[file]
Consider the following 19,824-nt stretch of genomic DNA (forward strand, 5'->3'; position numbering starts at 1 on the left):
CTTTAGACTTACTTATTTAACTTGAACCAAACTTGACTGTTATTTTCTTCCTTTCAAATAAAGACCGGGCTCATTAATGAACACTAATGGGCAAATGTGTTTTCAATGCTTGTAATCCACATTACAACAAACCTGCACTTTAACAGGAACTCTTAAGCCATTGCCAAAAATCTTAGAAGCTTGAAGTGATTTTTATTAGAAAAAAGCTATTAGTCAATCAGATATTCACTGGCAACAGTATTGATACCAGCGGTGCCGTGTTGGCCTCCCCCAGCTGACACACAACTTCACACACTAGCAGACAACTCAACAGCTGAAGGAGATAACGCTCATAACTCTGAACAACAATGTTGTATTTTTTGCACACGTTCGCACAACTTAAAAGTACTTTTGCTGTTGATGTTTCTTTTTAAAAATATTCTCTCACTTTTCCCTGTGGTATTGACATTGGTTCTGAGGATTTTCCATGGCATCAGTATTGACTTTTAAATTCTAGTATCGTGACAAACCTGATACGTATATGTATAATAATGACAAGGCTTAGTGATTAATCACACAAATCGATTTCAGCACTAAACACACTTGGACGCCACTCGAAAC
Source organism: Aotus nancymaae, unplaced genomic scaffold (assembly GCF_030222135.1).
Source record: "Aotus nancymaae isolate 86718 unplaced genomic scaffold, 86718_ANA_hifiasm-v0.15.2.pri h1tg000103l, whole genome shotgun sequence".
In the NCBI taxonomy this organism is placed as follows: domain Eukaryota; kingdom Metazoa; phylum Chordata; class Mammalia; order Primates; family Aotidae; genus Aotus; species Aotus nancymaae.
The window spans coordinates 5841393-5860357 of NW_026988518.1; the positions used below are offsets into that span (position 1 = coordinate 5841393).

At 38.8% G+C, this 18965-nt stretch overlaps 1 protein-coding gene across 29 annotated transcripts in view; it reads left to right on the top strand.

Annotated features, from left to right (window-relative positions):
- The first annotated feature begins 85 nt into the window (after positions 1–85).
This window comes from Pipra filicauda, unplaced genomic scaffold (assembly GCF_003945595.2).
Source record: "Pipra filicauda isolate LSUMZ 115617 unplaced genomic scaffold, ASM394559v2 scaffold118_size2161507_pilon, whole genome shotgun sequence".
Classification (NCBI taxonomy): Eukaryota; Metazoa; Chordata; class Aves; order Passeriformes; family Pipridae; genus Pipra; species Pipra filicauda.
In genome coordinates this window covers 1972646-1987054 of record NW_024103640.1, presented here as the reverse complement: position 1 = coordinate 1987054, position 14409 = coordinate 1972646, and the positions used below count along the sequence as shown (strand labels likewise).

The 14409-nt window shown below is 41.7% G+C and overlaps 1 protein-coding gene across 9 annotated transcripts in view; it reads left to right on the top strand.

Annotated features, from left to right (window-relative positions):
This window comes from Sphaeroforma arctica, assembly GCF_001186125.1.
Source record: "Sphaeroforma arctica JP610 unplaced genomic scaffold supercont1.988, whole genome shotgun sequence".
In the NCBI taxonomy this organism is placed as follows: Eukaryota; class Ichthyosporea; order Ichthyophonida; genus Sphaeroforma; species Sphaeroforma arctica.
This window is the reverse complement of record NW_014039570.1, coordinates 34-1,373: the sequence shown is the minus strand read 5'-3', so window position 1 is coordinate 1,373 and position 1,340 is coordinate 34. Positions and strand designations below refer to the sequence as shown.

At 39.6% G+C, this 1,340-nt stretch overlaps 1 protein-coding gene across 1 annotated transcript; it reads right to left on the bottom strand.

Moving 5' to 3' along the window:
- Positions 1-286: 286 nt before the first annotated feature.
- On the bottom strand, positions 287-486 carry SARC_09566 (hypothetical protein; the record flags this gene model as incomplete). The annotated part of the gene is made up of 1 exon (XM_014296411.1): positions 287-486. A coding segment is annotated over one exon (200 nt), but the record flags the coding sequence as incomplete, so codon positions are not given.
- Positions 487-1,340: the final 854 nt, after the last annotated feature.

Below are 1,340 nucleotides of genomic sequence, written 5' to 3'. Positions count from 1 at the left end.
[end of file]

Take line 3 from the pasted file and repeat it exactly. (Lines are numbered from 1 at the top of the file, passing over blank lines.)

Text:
Source organism: Aotus nancymaae, unplaced genomic scaffold (assembly GCF_030222135.1).